Over the past five years, a number of market research companies and consulting firms have been advocating that enterprises need to add a Chief Digital Officer (CDO) to their executive leadership team to guide them through the ‘digital transformation process.’ Now, we’re talking about adding another player to the table – the Chief IoT Officer.
Chief IoT or Chief Digital Officer?
Is it really necessary to expand the CXO suite again to respond to another overhyped technology trend?
Of course, we think it is exactly the right time to consider making this move or instead assign an existing executive the authority to assume this role.
Although everyone is talking about going ‘digital’ and capitalizing on the IoT, very few organizations have been able to respond to these trends because they don’t have an executive-level champion to lead the way.
It has become clear that becoming a ‘digital’ company requires a different approach to engaging with customers, partners and other stakeholders. It also requires a different set of software and organizational skills to perform this function. Wikipedia states the CDO as “not only a digital expert, but may also be a seasoned general manager. As the role frequently is transformational, CDOs generally are responsible for the adoption of digital technologies across a business.”
McKinsey & Co. claims, “the CDO is now a ‘transformer in chief’, charged with coordinating and managing comprehensive changes that address everything from updating how a company works to building out entirely new businesses.”
Most CIOs are trained to manage software and systems, inhouse or via third-party services like the Cloud, and are not equipped to handle the customer-facing CDO responsibilities and serve as a ‘change agent’.
So, Gartner predicted in 2012 that 25% of organizations would employ a CDO by 2015. Although many companies have added CDOs to the executive teams, the market has fallen short of Gartner’s prediction…unless you include the newest form of CDO – the Chief Data Officer.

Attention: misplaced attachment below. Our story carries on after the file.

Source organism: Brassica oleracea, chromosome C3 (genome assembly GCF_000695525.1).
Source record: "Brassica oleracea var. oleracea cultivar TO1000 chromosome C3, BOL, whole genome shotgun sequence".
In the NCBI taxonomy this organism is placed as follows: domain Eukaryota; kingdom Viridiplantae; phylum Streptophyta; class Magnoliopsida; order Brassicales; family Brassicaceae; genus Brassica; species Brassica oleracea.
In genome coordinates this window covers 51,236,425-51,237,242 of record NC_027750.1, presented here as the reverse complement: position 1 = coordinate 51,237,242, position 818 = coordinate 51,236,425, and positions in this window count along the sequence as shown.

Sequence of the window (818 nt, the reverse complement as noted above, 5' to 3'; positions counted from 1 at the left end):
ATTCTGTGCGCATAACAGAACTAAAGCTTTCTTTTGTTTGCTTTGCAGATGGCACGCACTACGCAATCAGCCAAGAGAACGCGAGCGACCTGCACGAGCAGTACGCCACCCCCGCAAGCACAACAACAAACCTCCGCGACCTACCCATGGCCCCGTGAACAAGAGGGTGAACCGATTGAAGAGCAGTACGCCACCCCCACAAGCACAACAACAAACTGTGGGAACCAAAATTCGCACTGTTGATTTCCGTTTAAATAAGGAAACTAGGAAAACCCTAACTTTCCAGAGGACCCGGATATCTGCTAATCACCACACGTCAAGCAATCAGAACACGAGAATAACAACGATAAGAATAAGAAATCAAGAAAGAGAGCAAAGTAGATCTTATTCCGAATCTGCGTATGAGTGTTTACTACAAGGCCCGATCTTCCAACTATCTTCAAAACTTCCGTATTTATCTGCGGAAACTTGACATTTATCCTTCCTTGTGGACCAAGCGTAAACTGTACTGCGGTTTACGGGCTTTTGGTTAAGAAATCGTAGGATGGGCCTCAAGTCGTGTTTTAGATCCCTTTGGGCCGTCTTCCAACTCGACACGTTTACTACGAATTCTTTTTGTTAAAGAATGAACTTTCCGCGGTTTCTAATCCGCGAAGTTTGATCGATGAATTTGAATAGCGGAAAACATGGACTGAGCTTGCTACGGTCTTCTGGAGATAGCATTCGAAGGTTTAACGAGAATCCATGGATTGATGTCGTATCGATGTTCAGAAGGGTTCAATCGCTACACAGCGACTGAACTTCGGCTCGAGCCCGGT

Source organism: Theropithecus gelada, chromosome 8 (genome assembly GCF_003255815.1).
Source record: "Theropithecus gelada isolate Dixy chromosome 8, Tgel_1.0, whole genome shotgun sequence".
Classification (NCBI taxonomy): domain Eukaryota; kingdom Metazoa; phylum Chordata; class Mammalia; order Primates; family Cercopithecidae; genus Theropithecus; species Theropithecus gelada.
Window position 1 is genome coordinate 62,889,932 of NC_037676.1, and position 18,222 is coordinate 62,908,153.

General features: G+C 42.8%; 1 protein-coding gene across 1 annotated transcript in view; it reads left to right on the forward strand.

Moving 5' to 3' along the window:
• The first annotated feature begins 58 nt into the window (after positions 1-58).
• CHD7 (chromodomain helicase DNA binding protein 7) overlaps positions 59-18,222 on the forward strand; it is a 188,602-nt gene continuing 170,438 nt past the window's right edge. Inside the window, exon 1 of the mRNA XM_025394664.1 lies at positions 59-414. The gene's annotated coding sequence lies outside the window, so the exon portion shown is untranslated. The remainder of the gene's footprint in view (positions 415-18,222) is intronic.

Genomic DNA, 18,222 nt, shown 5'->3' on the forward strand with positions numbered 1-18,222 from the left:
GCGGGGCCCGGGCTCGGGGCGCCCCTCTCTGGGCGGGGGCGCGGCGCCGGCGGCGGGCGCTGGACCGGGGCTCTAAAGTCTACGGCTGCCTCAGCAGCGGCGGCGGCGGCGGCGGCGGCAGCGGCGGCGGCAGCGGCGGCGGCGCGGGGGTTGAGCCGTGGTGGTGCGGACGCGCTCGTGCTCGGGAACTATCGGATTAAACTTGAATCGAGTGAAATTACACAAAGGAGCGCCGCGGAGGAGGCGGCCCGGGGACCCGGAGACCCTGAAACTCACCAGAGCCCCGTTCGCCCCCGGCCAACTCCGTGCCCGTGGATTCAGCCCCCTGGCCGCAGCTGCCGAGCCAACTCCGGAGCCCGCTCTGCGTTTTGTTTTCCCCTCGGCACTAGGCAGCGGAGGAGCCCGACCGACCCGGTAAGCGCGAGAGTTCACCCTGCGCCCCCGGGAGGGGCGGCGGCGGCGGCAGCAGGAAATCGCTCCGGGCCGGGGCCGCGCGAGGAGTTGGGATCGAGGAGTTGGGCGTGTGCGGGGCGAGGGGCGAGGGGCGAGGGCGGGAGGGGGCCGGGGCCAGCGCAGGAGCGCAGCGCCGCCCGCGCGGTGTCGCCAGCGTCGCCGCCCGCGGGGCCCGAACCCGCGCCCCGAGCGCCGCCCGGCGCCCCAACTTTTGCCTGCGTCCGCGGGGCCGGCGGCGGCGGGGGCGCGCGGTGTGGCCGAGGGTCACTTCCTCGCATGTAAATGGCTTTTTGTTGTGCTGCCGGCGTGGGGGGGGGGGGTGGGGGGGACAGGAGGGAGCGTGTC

Now, even as many organizations are still determining if they need a CDO, a new set of challenges are emerging as a result of IoT that are raising the stakes from an executive leadership standpoint.
Although the primary objective of pursuing an IoT strategy is to better understand and serve customers, the business implications go far beyond this customer-centric ideal. IoT can also help an organization become more operationally efficient, and uncover new market opportunities. As a result, the IoT can have a wider impact than the digital transformation process.
The digital transformation process is primarily focused on changing the customer experience on a human level. This changes the way the marketing and sales process and customer service and support functions operate.
IoT redefines how products and services are designed so they can capture valuable information about how customers behave. This means every corporate function from product design to customer support has to be involved in a successful IoT initiative.
CDOs can change the way businesses interact with their customers, and CIOs can help select, implement and manage IoT solutions, but it takes a more multifaceted set of skills to identify the strategic opportunities and address the organizational challenges IoT.